With new public spaces being generated along the seashore below the promenade, new opportunities for cafes, shops and sports clubs were opened up. It also, clearly, increased the price for a beach hut, now on sale at about £11-12k.The one fly in the ointment is the west pier, which stands as a beautiful monument to the dysfunctional planning system in the UK. In need of renovation and bought by a private company in 1965, then listed to protect it from changes, bankrupting the owners, and then passed on to a Trust, it was the late 1980s before any restoration work began.

By the time Heritage Lottery Fund scheme had been agreed, the pier partially collapsed and was burnt out in 2003/2004. Then the HLF withdrew the funding. Well done all round.

At least it makes for a romantic structure. And consent has been granted for the i360 at the base of the pier, designed by the London Eye guys.

Localism in Reading, Berkshire?

Rob Wilson, MP for Reading East, spoke at a conference run by Savills and Osborne Clark in Reading on 30 September. The theme of the conference was the delivery of homes under the Localism agenda.

The message from John Stewart of the HBF and the chief exec of Crest Nicholson homes was that the coalition has made a mess of the planing system by revoking the Regional Spatial Strategies for the location of new homes, and failing to replace it with anything.

Rob Wilson then delivered the standard lines from Tory HQ that the top-down system did not work (see his speech here), but offered no insights into how the localism agenda would work, or how homes that require a strategic framework (such as cross-border in Reading / West Berkshire) would be delivered.

At the end of the presentations, the audience was asked who in the room thought that Localism would deliver more homes than previously delivered (as the Tories claim). Not one hand was raised in the room. And the room was about one third full of local Councillors and local authority officers.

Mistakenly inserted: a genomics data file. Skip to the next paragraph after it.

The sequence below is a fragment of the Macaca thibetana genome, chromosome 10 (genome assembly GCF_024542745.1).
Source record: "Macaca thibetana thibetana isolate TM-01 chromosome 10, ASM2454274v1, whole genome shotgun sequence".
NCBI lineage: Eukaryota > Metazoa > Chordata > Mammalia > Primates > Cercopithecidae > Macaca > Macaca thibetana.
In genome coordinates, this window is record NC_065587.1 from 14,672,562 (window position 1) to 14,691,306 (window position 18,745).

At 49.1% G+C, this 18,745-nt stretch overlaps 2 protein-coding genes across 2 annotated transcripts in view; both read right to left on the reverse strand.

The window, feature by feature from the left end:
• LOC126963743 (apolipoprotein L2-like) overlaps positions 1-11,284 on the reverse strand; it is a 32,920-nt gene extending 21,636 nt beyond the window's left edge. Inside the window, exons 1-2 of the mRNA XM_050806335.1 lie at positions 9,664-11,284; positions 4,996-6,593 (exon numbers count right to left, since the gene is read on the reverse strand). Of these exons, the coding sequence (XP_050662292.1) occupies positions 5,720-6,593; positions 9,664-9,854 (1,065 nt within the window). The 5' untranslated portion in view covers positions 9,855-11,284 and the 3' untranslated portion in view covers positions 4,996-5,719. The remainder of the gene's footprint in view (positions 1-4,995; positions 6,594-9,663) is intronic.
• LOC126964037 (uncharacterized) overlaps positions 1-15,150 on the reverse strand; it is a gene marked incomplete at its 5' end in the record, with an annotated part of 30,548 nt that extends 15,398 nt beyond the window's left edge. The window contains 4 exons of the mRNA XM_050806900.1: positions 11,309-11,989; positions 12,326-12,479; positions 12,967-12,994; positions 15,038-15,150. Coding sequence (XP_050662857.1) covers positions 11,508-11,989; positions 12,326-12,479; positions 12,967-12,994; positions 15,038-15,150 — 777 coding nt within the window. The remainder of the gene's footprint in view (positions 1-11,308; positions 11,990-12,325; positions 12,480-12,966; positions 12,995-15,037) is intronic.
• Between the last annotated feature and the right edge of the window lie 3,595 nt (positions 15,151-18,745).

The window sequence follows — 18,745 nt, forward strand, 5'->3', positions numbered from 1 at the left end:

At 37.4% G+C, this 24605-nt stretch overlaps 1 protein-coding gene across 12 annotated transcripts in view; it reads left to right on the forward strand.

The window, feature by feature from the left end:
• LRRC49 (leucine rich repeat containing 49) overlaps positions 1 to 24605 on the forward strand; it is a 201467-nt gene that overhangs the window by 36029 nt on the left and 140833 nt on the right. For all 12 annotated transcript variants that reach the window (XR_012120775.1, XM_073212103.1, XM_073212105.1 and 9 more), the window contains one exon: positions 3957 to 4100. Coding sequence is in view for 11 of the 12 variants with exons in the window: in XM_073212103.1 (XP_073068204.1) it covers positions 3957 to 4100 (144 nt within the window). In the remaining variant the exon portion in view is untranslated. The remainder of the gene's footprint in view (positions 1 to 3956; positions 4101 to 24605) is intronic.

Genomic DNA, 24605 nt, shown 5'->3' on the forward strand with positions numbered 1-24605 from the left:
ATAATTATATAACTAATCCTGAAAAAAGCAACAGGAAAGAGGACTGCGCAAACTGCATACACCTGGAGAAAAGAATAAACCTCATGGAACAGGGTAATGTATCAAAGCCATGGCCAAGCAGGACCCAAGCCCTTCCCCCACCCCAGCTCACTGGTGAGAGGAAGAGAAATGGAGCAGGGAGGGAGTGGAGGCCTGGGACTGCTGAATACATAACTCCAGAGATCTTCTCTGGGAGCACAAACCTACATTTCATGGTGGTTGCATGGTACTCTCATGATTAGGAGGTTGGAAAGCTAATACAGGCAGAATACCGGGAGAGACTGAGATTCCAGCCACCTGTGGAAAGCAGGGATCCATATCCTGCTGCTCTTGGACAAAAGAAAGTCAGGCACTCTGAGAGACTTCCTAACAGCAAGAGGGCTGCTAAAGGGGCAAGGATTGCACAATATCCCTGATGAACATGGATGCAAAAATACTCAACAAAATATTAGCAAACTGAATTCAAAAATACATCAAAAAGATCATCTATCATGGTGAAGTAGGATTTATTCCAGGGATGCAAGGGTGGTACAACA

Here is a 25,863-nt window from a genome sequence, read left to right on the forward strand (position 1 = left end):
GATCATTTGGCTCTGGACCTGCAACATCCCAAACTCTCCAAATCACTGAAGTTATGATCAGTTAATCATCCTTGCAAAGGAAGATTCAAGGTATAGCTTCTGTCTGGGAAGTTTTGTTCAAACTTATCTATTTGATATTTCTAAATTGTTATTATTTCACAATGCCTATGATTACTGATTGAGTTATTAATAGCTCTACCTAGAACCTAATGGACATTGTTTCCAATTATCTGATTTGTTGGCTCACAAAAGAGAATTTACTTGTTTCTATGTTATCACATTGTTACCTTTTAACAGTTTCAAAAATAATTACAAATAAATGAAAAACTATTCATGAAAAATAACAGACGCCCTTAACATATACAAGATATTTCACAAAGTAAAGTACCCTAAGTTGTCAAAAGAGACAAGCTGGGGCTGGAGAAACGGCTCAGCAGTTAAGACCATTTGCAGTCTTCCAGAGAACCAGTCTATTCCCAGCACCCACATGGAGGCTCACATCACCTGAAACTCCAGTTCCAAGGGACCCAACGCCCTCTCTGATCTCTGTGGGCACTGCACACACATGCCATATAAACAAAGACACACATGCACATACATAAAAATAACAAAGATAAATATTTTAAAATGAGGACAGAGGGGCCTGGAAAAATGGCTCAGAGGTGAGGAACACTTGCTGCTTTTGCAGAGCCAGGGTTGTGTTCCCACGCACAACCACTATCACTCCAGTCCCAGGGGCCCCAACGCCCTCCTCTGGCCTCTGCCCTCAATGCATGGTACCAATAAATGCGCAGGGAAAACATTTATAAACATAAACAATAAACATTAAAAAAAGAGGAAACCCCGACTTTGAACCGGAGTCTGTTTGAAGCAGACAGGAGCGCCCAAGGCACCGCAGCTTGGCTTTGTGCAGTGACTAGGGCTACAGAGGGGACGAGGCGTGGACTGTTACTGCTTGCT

Planning for homes under the coalition

Back in February the Tories unveiled their planning green paper. It stated that they wanted to give environmental / physical planning powers back to the local areas.

The previous planning system (since 1990) was based on the preparation of Local Plans, but the most contentious issue of how many houses should be built in a local area were decided by the Region.

The Regional decisions on housing numbers were previously ‘forced’ on the local councils, which the Tories wanted to end.

One of the first things Eric Pickles (the new Secretary of State) did was to revoke the Regional Spatial Strategies, thus freeing local authorities of the vast housing numbers being forced on them. However, without these numbers, very few local authorities want to build more houses, because it generally upsets their electorate with the fear of increased traffic, loss of countryside and so on.

Pickles announced that in order to encourage local councils to permit new building, they would be offered a payment of 6 years council tax back to the council for every new house they build. But the housebuilders federation say that this is not working at all.

We are told that houseprices are so high, and increase so rapidly simply because the supply falls so far behind demand, and the gap is steadily increasing. Whilst it’s easy in the short term to reject housing in our local areas, I fear for the vast increases in house prices that our younger generation are likely to have, because we fail to build.

Interestingly, I noticed that Grant Shapps twittered on AUg 19th that ‘New house building is up 13% as communities start to appreciate ‘New Homes Bonus’ means sustainable building makes sense’. What nonsense! It takes the creaking planning system months to deliver new permissions, and they take months to implement. No-one even knows exactly how the proposed ‘new homes bonus’ will actually work yet.

I don’t disagree with the problems associated with the ‘top-down’ housing numbers approach, but what does rile me is the Tories line that Labour has failed to deliver homes, and they will do better. It’s taken years to get the regional strategies in place, planning for growth in the most sustainable way. Then the Tories simply ditch the whole strategy, and replace it with … incentives that interest no-one.